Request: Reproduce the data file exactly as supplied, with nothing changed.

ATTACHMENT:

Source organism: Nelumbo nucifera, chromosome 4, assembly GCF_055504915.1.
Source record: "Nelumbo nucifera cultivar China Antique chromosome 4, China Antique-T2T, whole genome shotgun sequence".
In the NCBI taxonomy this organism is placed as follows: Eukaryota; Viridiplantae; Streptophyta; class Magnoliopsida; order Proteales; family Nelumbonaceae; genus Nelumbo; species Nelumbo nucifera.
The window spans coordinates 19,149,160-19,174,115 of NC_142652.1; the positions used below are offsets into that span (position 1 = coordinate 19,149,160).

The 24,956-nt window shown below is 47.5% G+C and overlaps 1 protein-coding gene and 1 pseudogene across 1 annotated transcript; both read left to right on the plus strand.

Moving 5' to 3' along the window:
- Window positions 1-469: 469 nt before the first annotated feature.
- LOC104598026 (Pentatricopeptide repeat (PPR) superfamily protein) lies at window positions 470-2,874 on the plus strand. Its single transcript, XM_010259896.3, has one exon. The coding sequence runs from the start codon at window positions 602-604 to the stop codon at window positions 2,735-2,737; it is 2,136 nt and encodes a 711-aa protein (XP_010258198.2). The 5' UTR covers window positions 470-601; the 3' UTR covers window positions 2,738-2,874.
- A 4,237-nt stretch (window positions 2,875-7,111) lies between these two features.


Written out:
Source organism: Nelumbo nucifera, chromosome 4, assembly GCF_055504915.1.
Source record: "Nelumbo nucifera cultivar China Antique chromosome 4, China Antique-T2T, whole genome shotgun sequence".
In the NCBI taxonomy this organism is placed as follows: Eukaryota; Viridiplantae; Streptophyta; class Magnoliopsida; order Proteales; family Nelumbonaceae; genus Nelumbo; species Nelumbo nucifera.
The window spans coordinates 19,149,160-19,174,115 of NC_142652.1; the positions used below are offsets into that span (position 1 = coordinate 19,149,160).

The 24,956-nt window shown below is 47.5% G+C and overlaps 1 protein-coding gene and 1 pseudogene across 1 annotated transcript; both read left to right on the plus strand.

Moving 5' to 3' along the window:
- Window positions 1-469: 469 nt before the first annotated feature.
- LOC104598026 (Pentatricopeptide repeat (PPR) superfamily protein) lies at window positions 470-2,874 on the plus strand. Its single transcript, XM_010259896.3, has one exon. The coding sequence runs from the start codon at window positions 602-604 to the stop codon at window positions 2,735-2,737; it is 2,136 nt and encodes a 711-aa protein (XP_010258198.2). The 5' UTR covers window positions 470-601; the 3' UTR covers window positions 2,738-2,874.
- A 4,237-nt stretch (window positions 2,875-7,111) lies between these two features.